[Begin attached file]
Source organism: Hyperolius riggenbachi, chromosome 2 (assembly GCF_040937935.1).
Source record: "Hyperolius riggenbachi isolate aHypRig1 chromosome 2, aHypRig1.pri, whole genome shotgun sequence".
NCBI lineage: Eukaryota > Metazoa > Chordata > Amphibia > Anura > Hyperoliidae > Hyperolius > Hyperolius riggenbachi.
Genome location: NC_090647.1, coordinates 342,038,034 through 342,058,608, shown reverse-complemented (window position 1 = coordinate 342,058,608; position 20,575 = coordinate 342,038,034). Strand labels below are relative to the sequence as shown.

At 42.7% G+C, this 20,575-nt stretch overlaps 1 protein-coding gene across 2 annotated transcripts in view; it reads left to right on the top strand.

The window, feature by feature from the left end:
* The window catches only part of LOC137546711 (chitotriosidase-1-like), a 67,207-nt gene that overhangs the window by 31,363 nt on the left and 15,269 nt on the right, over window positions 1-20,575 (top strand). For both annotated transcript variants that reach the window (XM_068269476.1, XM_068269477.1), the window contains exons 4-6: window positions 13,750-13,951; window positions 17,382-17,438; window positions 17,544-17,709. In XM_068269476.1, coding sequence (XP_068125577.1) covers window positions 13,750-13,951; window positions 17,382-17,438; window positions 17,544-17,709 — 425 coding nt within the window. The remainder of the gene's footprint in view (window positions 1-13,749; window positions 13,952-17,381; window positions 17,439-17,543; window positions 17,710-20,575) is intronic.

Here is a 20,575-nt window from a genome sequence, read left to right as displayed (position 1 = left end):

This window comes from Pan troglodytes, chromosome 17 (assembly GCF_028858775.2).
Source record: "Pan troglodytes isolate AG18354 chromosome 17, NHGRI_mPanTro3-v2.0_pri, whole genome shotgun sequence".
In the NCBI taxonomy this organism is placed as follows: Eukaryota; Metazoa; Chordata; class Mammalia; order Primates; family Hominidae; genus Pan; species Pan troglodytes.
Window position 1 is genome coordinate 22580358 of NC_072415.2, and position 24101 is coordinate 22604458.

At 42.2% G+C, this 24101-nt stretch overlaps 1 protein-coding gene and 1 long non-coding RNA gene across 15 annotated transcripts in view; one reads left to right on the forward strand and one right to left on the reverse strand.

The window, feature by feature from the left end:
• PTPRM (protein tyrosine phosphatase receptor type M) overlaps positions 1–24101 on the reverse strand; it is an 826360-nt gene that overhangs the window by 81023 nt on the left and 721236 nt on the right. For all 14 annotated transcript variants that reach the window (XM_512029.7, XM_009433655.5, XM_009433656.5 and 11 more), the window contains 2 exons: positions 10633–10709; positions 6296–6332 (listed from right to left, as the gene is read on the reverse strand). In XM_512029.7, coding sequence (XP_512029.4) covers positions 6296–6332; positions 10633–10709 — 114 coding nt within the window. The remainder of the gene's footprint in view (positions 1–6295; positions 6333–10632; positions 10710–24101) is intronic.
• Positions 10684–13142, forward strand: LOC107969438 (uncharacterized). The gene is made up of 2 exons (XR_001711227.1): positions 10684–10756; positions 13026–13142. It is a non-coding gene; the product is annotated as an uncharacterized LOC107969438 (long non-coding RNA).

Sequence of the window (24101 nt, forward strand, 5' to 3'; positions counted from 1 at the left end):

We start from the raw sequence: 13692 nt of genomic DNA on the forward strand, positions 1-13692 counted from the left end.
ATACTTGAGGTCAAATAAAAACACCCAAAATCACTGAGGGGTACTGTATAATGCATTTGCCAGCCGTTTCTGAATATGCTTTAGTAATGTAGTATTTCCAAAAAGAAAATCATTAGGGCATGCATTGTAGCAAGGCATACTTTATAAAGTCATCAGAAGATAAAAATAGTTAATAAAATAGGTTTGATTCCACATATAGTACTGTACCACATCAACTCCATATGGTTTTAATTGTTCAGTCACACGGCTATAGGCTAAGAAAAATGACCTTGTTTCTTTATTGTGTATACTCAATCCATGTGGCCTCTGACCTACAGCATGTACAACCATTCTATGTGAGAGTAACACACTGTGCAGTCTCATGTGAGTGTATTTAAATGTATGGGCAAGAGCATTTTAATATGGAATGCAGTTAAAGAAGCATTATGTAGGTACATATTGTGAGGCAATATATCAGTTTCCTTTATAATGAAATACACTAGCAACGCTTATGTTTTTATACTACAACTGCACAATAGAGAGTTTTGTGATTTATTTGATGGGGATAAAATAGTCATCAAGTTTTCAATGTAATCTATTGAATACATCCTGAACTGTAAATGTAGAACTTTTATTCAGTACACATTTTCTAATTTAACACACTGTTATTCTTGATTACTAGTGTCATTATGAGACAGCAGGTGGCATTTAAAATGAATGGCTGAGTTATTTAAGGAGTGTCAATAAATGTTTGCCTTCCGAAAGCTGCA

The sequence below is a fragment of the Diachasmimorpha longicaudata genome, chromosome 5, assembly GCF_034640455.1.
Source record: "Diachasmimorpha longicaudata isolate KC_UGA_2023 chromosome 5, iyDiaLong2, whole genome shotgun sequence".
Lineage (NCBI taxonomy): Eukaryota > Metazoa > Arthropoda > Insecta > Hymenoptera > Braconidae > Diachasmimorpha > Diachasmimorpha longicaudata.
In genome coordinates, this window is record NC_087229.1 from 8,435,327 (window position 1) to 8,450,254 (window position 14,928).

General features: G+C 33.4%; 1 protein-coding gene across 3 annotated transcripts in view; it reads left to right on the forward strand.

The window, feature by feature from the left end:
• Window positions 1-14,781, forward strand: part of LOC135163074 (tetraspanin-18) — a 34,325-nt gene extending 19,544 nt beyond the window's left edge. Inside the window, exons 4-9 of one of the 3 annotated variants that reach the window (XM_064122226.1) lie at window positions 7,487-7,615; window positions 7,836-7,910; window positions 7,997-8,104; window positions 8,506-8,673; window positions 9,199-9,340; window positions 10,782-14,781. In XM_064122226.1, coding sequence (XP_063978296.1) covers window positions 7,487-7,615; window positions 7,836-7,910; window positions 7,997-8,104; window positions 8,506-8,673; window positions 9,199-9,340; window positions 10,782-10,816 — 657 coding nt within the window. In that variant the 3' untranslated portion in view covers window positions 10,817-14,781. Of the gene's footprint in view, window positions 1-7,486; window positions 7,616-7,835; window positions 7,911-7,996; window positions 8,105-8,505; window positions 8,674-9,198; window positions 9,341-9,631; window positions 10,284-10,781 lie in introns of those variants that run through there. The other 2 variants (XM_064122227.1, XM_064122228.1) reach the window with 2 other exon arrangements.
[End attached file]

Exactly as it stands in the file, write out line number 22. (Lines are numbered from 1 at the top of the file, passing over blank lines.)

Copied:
Lineage (NCBI taxonomy): Eukaryota > Metazoa > Arthropoda > Insecta > Hymenoptera > Braconidae > Diachasmimorpha > Diachasmimorpha longicaudata.